Judge Daniel MacDonald checks out a rare Meryl Streep performance not nominated for an Oscar.
What if someone you love…just disappeared?
A stellar cast heads up this timely picture about a most controversial U.S. policy.
Facts of the Case
Egyptian-born American Anwar El-Ibrahimi (Omar Metwally, Munich), on his way back to the United States from a South African business trip, is forcefully apprehended, hooded, and spirited away to an unnamed North African country before he knows what has happened to him: he has been the subject of "extraordinary rendition," suspected of terrorist involvement and sent outside the U.S. border, where torture is an acceptable interrogation technique.
His wife Isabella (Reese Witherspoon, Walk the Line) is left to wonder why her husband is no longer listed on the passenger manifest of the plane on which he was supposed to arrive, despite having boarded it. She turns to an old friend, Alan Smith (Peter Sarsgaard, Jarhead), who works for a powerful senator (Alan Arkin, Little Miss Sunshine) and may be able to help figure out where the man has gone, and why. Their efforts are deterred by hawkish CIA figure Corrine Whitman (Meryl Streep, The Hours), who authorized the rendition of El-Ibrahimi based on classified evidence.
Meanwhile, an inexperienced agent named Douglas Freeman (Jake Gyllenhaal, Zodiac) is tasked with supervising the "enhanced interrogation," and grows increasingly uncomfortable with the results he sees. And the interrogator himself (Yigal Naor, Munich) must come to terms with his daughter's growing affection for a youth involved in extremist activities.
Rendition is a good film. It features a solid set of performances and a couple of dynamite ones, tells a compelling tale with immediacy and style, and is bound to provoke lengthy discussions between thoughtful viewers. It is a meaty piece of entertainment. I was expecting a great film, though; unfortunately Rendition doesn't quite get there.
First, what's good about it? Two words: Jake Gyllenhaal. The vowel-abundant actor turns in a subtle, internal, very still performance in which never for a second does his character look comfortable. Shoulders up around his ears, Freeman is a character who doesn't want to be where he is and doesn't want to be doing what he's been doing, but he does it anyway. This is as intense a role as we've ever seen him in, with a smile never crossing his face, and he embodies the foreboding tone of the scenes in which he appears.
Unfortunately, what's problematic about Rendition also involves Gyllenhaal's character. As the subject's torture continues, and Freeman's conscience returns, he begins to take on a heroic quality that undermines the picture's message—his compassion makes the North African authorities look all the more cruel, which tends to erase the fact that the CIA requested the torture to begin with.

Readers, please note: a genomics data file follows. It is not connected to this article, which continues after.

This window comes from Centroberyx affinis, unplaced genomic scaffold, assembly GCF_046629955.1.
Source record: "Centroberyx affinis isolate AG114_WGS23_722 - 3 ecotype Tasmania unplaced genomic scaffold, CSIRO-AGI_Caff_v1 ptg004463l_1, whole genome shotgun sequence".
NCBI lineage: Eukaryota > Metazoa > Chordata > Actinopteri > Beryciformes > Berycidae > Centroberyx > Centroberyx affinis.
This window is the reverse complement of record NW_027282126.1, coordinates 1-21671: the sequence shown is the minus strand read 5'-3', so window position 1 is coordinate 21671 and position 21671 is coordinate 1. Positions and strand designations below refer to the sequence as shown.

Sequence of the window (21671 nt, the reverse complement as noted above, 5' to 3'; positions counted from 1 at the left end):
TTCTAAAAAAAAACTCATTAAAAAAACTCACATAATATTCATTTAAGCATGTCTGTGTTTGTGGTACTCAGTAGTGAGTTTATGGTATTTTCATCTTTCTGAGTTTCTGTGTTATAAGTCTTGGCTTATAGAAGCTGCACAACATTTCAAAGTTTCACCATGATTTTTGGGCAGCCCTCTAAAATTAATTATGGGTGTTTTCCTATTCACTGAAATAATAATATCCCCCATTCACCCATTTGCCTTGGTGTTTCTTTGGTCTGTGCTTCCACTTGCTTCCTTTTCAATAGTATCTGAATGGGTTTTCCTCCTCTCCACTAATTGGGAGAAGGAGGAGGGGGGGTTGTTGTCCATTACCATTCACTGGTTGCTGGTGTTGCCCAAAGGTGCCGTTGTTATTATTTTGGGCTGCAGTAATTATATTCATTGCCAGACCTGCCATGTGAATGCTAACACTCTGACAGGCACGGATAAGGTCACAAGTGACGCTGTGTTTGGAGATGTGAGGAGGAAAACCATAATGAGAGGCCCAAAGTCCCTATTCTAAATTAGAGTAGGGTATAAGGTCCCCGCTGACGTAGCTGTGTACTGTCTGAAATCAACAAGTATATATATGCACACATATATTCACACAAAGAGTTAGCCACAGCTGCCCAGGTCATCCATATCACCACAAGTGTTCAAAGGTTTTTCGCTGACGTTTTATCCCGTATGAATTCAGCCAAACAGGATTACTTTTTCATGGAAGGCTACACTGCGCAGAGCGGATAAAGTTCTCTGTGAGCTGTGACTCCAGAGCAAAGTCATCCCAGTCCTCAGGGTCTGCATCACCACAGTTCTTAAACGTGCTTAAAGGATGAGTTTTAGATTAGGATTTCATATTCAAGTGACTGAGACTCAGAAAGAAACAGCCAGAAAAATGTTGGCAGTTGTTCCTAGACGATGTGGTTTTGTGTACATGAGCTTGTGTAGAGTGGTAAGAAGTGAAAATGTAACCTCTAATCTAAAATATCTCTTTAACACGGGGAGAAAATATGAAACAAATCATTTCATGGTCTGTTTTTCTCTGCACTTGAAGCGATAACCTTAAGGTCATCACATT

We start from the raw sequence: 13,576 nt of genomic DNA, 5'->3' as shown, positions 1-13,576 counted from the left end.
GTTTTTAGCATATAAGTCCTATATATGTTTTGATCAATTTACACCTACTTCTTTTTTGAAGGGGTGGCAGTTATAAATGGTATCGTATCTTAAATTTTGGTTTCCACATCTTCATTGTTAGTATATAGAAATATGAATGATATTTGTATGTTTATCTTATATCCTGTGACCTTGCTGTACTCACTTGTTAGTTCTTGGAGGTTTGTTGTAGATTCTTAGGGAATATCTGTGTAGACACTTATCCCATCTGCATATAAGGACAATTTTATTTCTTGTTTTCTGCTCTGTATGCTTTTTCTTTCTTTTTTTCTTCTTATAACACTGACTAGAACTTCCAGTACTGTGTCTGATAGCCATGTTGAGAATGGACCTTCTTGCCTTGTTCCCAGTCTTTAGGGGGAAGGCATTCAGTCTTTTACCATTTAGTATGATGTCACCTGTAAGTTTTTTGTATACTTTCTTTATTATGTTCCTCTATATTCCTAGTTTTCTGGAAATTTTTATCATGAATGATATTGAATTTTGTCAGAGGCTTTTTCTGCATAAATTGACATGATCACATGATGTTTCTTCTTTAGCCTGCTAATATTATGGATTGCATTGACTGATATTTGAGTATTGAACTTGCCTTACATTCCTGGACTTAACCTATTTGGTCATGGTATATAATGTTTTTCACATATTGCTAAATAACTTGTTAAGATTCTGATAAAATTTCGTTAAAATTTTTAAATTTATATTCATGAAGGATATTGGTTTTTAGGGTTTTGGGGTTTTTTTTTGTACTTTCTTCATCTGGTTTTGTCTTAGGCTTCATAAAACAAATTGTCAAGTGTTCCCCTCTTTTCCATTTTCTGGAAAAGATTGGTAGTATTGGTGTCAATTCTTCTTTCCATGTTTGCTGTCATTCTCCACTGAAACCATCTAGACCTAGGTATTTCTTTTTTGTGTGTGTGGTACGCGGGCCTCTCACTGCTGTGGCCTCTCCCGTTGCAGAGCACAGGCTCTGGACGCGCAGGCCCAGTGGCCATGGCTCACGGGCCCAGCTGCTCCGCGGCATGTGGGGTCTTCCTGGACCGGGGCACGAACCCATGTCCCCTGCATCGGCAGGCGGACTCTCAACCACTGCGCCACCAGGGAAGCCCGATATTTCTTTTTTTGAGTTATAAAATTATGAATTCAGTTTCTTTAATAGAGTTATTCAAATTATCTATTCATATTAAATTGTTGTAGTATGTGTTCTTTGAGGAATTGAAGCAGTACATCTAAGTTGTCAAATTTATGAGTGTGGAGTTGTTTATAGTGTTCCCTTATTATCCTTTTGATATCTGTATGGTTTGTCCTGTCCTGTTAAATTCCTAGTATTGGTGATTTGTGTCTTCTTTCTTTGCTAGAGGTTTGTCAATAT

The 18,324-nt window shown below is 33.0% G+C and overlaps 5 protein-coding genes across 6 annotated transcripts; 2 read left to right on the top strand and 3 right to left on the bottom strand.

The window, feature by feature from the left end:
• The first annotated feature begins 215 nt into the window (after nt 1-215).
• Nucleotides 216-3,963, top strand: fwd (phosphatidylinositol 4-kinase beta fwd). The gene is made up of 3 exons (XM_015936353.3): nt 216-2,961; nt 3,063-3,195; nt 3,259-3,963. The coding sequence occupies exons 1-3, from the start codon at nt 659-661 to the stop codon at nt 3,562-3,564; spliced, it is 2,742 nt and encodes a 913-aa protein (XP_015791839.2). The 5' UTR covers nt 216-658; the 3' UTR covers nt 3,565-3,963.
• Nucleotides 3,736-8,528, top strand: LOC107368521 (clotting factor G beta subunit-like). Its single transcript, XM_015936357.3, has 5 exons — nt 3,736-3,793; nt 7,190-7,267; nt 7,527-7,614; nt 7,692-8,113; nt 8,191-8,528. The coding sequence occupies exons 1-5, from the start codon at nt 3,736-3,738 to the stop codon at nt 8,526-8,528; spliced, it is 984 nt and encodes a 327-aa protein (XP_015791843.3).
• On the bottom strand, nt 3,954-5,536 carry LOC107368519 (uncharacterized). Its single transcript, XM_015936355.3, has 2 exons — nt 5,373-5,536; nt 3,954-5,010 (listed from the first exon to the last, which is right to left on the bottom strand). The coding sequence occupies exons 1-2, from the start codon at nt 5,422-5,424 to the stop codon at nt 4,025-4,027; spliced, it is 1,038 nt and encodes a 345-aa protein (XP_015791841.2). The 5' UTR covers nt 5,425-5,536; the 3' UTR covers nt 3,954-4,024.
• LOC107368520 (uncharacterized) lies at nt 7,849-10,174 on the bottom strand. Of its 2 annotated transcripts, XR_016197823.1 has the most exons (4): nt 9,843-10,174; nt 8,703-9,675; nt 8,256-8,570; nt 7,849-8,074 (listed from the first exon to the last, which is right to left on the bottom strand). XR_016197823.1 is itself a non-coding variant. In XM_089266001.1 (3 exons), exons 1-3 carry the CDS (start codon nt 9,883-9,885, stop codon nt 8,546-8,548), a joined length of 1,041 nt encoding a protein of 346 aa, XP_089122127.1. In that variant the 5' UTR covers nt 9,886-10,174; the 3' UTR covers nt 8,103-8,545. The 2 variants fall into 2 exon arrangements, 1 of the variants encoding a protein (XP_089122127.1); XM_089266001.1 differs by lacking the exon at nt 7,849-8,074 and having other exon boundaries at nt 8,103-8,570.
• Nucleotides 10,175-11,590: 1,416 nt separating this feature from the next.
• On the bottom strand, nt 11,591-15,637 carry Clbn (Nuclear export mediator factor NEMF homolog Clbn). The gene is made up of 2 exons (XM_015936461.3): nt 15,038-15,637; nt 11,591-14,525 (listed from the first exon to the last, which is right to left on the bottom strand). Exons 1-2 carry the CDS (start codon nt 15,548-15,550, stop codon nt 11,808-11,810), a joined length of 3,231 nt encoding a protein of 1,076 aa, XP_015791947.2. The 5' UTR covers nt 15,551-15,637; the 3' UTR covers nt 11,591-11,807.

Beyond this, Rendition seems to avoid having a substantive debate on the subject in favor of predictable plot points and pat pronouncements. Streep's character has little depth and no remorse for the action she's taken—and, fair enough, she makes a brief but compelling argument for why that is. Beyond that quick exchange and an excellent scene with Sarsgaard and Arkin as the senator expresses fear of being labeled a terrorist-lover, characters' views are rarely challenged in any intellectual sense. Each is playing a cog in the machine that makes an extraordinary rendition happen. Add to this the fact that Reese Witherspoon's character is given relatively little to do, despite the obvious emotional turmoil she must be experiencing, and you have what feels a lot like a missed opportunity.
But, like I said, it's still a good film that's worth seeing. Director Gavin Hood (Tsotsi) and phenomenal cinematographer Dion Beebe (Miami Vice) have crafted a gorgeous-looking film that eschews the now-conventional handheld camerawork that usually accompanies international political thrillers for classically composed shots taking full advantage of the 2.35:1 frame. Thoughtful images enhance the more thoughtful moments.
Rendition debuts on DVD with a crisp image and rich colors, showing only the occasional instance of dithering and minor edge enhancement. The audio is dynamic and enveloping, using subtly surround effects throughout and jumping to life when the score kicks in. Dialogue is easy to understand and does not tear.
Hood provides a chatty commentary discussing metaphors and character motivations throughout the running time. "Outlawed" is a powerful 26-minute documentary, included at Hood's request, which investigates the practice of rendition as used by the United States. The 18 minutes of deleted scenes are almost entirely comprised of a wisely deleted subplot of Freeman becoming increasingly paranoid about phone calls made by his girlfriend, plus a slightly longer ending that I think would have been better than what is in the final cut. Finally, a nearly 30-minute behind-the-scenes documentary takes a pleasing fly-on-the-wall approach to Hood's filming of Rendition showing the challenges and successes of working in a foreign country with a multi-lingual crew.
The basic premise of Rendition is so inherently compelling—and potentially enraging—that I'm sure a more challenging picture will tackle the same topic before too long. I still recommend seeing Rendition for its skillful craftwork and a great performance by Jake Gyllenhaal, even if it doesn't quite live up to its pedigree.
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Scales of Justice
Studio: New Line
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